AK: That doesn’t bother me, as you know.
DB: it would have been interesting to see how you’d have handled it.
AK: Yeah, or Superman. Now this issue’s credits say ‘Pablo Marcos: Inker’. Do you think this was inked by Pablo Marcos?
DB: It doesn’t look like Pablo’s inks to me for some reason.
AK: The only thing in the entire job that screams of Pablo Marcos is that space shuttle being severed by the laser in the double page splash, those Kirby dots. That’s the only thing that looks as though it were inked by Pablo in the entire job. And I don’t have an alternate theory as to who might have inked this job. It’s a mystery to me. But I like it. It’s nice and clean. Which are not words I’d generally use to describe Pablo’s work at all.
DB: How do you remember the pencils on this one?
AK: I don’t really remember the pencils per se. I remember the finished job much better. Just looking at the book, they must have been pretty good. I like this job a lot. I made an effort. It’s also got sensational John Costanza lettering. I love John Constanza’s work.
DB: Page 7, you have a great J’onn J’onzz figure there that reminds me of The Vision.
AK: Yep. The same theories regarding the Manhunter’s and the Vision’s emotions were at work in this story. I really like page six, it was nice to draw J’onn J’onzz in action. On page eight, I see panel two is my George Tuska panel. I drew the Tuska teeth.
DB: That’s a good Zantanna figure.
AK: it’s not bad. I had more fun drawing her in this job than in the Blue Devil. If you’d asked me about her, I wouldn’t have even remembered that I drew her more than once. As I mentioned before I don’t give two hoots in the world about Zatanna. OR Zatara.
DB: You draw a nice Zantanna. I have to admit that I never really got into that dodgy soft-core porno outfit that she used to wear with the fishnet stockings.
AK: I don’t care for magical characters. It doesn’t take any imagination to write magic.
DB: You have Aquaman, Hawkman and Hawkgirl in this too, and President Reagan, who doesn’t look very Reaganish.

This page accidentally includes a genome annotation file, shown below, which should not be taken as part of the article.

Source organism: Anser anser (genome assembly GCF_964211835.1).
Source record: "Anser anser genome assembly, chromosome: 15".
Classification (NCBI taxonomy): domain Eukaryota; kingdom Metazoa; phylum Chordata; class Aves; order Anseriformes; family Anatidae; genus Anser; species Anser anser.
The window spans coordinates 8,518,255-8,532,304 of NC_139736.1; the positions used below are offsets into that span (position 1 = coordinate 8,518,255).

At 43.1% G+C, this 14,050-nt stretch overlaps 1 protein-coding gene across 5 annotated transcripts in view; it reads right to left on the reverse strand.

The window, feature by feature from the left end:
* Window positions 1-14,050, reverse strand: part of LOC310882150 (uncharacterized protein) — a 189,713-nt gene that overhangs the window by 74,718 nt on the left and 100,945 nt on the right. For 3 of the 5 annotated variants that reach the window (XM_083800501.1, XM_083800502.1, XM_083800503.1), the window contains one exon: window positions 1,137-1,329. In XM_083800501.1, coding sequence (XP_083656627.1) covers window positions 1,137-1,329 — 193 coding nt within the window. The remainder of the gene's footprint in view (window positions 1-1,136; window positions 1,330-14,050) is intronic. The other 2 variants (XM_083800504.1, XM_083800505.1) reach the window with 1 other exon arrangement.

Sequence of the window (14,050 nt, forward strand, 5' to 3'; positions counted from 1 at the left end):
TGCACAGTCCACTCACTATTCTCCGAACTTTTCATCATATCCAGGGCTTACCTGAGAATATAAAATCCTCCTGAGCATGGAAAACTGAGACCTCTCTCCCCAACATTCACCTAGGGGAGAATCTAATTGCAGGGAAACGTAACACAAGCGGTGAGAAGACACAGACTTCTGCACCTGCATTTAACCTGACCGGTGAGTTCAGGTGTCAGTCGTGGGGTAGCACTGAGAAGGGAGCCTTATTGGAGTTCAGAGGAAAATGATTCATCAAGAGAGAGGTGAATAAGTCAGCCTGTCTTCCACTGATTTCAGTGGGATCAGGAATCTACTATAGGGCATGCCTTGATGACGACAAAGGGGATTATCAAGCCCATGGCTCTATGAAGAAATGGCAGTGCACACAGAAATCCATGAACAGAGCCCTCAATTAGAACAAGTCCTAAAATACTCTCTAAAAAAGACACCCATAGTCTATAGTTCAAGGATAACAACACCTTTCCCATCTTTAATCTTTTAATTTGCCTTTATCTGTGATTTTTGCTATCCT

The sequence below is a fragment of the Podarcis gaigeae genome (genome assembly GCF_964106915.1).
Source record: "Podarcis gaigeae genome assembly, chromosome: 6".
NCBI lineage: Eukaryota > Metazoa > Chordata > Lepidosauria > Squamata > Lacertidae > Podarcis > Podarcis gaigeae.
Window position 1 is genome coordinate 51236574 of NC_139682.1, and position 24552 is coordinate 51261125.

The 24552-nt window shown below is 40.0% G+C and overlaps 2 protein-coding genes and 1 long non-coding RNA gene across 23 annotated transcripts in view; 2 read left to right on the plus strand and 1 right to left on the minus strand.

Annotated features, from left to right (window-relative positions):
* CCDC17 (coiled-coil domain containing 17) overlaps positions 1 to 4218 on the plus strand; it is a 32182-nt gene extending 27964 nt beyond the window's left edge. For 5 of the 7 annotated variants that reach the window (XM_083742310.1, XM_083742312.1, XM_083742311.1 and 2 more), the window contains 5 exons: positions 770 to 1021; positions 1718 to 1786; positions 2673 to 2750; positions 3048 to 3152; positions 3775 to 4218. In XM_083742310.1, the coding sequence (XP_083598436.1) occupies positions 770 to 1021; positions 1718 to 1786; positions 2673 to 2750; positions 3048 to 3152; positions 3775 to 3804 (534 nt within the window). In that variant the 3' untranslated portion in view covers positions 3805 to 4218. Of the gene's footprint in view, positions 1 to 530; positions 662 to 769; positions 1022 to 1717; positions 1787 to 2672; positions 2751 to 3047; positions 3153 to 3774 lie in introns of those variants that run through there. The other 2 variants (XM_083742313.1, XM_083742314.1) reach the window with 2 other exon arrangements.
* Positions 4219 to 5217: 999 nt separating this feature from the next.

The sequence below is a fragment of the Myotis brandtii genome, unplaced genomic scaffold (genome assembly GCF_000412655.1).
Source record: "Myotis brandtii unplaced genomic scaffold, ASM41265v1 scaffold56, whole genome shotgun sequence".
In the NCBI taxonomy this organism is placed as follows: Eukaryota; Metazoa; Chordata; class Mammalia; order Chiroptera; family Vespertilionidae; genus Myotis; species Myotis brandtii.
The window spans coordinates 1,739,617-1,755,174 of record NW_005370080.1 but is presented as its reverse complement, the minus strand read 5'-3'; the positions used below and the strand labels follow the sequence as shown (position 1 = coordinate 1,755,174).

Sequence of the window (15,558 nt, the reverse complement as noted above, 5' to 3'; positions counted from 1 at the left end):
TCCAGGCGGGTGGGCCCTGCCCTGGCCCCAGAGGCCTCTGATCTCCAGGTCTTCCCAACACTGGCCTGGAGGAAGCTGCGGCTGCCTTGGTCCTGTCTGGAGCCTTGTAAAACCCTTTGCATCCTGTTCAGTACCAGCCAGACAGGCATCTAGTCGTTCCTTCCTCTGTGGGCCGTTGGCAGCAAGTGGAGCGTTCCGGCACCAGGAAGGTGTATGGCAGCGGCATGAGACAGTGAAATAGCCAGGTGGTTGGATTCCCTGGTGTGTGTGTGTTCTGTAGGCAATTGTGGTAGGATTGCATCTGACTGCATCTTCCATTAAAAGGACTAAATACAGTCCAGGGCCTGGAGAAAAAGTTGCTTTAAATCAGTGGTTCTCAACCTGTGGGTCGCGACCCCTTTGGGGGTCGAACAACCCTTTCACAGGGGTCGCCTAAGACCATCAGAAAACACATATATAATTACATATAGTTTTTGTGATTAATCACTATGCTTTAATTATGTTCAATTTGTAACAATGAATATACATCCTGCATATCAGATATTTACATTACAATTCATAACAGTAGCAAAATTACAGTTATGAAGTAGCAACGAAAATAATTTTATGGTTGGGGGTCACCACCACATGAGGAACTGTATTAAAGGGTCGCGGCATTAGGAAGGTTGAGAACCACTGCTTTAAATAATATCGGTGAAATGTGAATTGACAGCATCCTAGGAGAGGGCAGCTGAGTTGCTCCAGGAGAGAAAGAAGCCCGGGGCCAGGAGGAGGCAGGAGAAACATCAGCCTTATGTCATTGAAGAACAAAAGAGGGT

AK: Not as much in this job, but the next job, which I inked myself, I think he looks fine.
DB: It’s odd because some of the faces don’t look like your art.
AK: it’s the inking. This guy, I don’t know who it is, but he’s got a Mike Royer/Kirby type of feel. He inked some kind of strange shapes. And the angles of the blacks are not what I pencilled. It’s kind of an interesting thing that he’s doing with my artwork and because he’s using a thick and thin line and it kind of works. It’s not what I’d do if I were inkling it. I would do more feathering in and out of the blacks to show the graduation of the shadows and such. But I think it’s a legitimate approach and I think that it works.
DB: I look at Aquamans face and I see Joe Staton, that cartoony vibe that he used to have.
AK: I see what you’re saying. I kind of looks like a Statonish thing.
DB: That makes me wonder who did ink this job.
AK: That’s what I’m saying. I have no clue. I don’t recognise this style of inking.
DB: Someone out there must know.
AK: I hope so, because I’d be interested in knowing.
DB: Were there any characters in this issue that you didn’t want to draw, or any that you did but didn’t turn up?
AK: I like the DC big guys of course. I get as excited as Aquaman does at the prospect of Superman coming out of the teleporter on page 11. But it’s only the Elongated Man. However, I like the Elongated Man. I like all these characters. Aquaman, by this point, has been around sixty five years or more. That’s fine. His character has history and I like drawing these guys. These characters were all around long before I started reading comic books. It’s as though a movie director of today were getting to direct Humphrey Bogart, James Cagney and Clark Gable in a movie. They’re still alive in 2007! And I get to work with these classic icons.